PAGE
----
As far as the people are concerned, it is time for us to accept three basic facts. First, Pakistan cannot win a war against India; second, Afghanistan is an independent country and we can at best be good neighbours and third, terrorism is our problem and it will not disappear if the Americans leave Afghanistan.
Finally, for those self-styled ‘patriots’ crying themselves hoarse about our loss of national honour, all I can do is repeat what Samuel Johnson said a long time ago: “Patriotism is the last refuge of a scoundrel.”
Prof Hoodbohy has contributed a piece titled “Should HEC Live or Die?”. First off, the title of his article indicates the limitedness of a nuclear scientist to think only in terms of life and death in a traditional way! For heavens sake HEC is not going to die! It is going through reformation (mitosis) to give birth to more HECs that could better serve our country as per requirements of our constitution and as per needs of our communities. Central bureaucrats and some academicians having inherited military mindset and others having undue fears are playing their tricks to stop this reformation and keep what they term as ‘their brilliant organization’ confined to the area of Islamabad. Moving this organization to provincial level would destroy the higher education and leave us in shambles! For Prof Hoodbhoy it is akin to death of HEC if it is devolved at this time! I would like to get my words recorded that if HEC is not devolved at this time (as per suggestion of Dr Hoodbohy) it will never ever get devolved in our life times. It is not only the current but the future generations of our country that will suffer from this centralization. But according to Javed Malik’s perception centralization might be good for Dr Hoodbhoy (please click here to read Prof. Hoodbohy’s article)!
Courtesy: Sindhi e-lists/ e-groups, April 8, 2011.
Islamabad: Director General Inter Services Intelligence (ISI) gets another two years extension in his service, thus all four civilian and the uniformed top brass will remain in the office till 2013, sources in the power corridors revealed to Indus Herald today. However, whether the extension will be taken as a violation of the Supreme Court orders or the extension will bring the political stability in the country is yet to be determined.
Sources placed in the government have confirmed that Prime Minister Syed Yousuf Raza Gilani sent a summary along with his advice for the two years extension in the service of DG ISI Lieutenant General Ahmed Shuja Pasha, which is duly accepted by the president yesterday and thus his present tenure is again extended.
The second extension will start at the end of his first extension tenure that was awarded last year when he was about to retire, but first extension under the law was given for one year.
It may be mentioned that general Kayani, the COAS was also given an extension in his service and also in his tenure as army Chief, ….
…. However, the critical aspect of the extension will be reaction of the Supreme Court on the decision as it has already terminated number of high-ranking police officers including DG FIA, Waseem Ahmed whom the government of the day considers critical in the war on terror. ‘In fact every institution shall work within its limits, and should not intervene in the jurisdiction of any other institution’, said Faisal Raza Abidi.
‘We follow double standards as the registrar Supreme Court is already given two years’ extension by the CJ himself, while army chief is also enjoying an extension, but the civilian government is not allowed to give extension to any civilian officer because of certain other reasons’, commented a senior PPP leader. ‘It is the time now for the Supreme Court to take notice of this extension and set an example’, he added.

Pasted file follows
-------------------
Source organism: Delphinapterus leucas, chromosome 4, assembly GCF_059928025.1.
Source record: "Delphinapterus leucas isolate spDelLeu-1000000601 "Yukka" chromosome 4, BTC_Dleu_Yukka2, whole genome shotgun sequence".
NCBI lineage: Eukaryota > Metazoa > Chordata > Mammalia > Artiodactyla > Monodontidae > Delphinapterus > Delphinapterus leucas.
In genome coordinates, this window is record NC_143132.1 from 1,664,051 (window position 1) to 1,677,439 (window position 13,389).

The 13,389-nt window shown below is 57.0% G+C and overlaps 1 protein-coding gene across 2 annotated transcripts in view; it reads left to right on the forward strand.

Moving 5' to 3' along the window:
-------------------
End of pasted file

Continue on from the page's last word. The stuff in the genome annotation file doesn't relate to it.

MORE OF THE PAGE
…. The ‘establishment’ with its ‘solution by force policy’ has created irresolvable resentment among a majority of Baloch. ‘Balochistan: Waiting for justice’ editorial in Daily Times on February 28 has put the matter in proper perspective, “Pakistan’s security establishment has dealt with Balochistan in a very heavy-handed manner. The largest province of Pakistan has seen little development over the last six decades. Lack of education, infrastructure and political power has alienated the Baloch from the rest of the country, particularly Punjab, which they see as their ‘enemy’. The recent policy of eliminating moderate nationalists, who are in open national politics, is a dangerous trend. Thousands of Baloch have disappeared under mysterious circumstances or have been picked up by unknown elements. They are not only tortured but many of them are killed brutally and their bodies are later found from different parts of Balochistan. This policy adopted by our security establishment is leading to an increase in separatist sentiment among the Baloch.
“It is no secret that neither the federal government nor the provincial government has any real say when it comes to Balochistan. The real power lies with our security establishment, which has a narrow and non-political repressive policy. It is time that they understand that force, repression and killing cannot resolve this issue. A political solution is needed and for that the democratic government needs to run the show. The Baloch have been waiting for justice for decades now. It is time to address their grievances.”
Significantly even Balochistan’s Advocate General (AG) Salahuddin Mengal stated in Supreme Court that, “We are recovering dead bodies day in and day out as the Frontier Corps (FC) and police are lifting people in broad daylight at will, but we are helpless. Who can check the FC?” Who would know better than him about perpetrators of brutal killings of which my old student Faiz Mohammad Marri is the latest victim. Only the iron-will and determination of the people can check the oppressors because history moves relentlessly however brutal the repression. …
Report Says Militants in Pearl Killing Still at Large
By JANE PERLEZ
ISLAMABAD, Pakistan — Nine years after an American reporter Daniel Pearl was captured and killed by operatives of Al Qaeda in Pakistan, more than a dozen of the militants involved in his murder remain at large, a testament to the lack of will by Pakistani authorities to prosecute the cases, according to a report released Thursday. …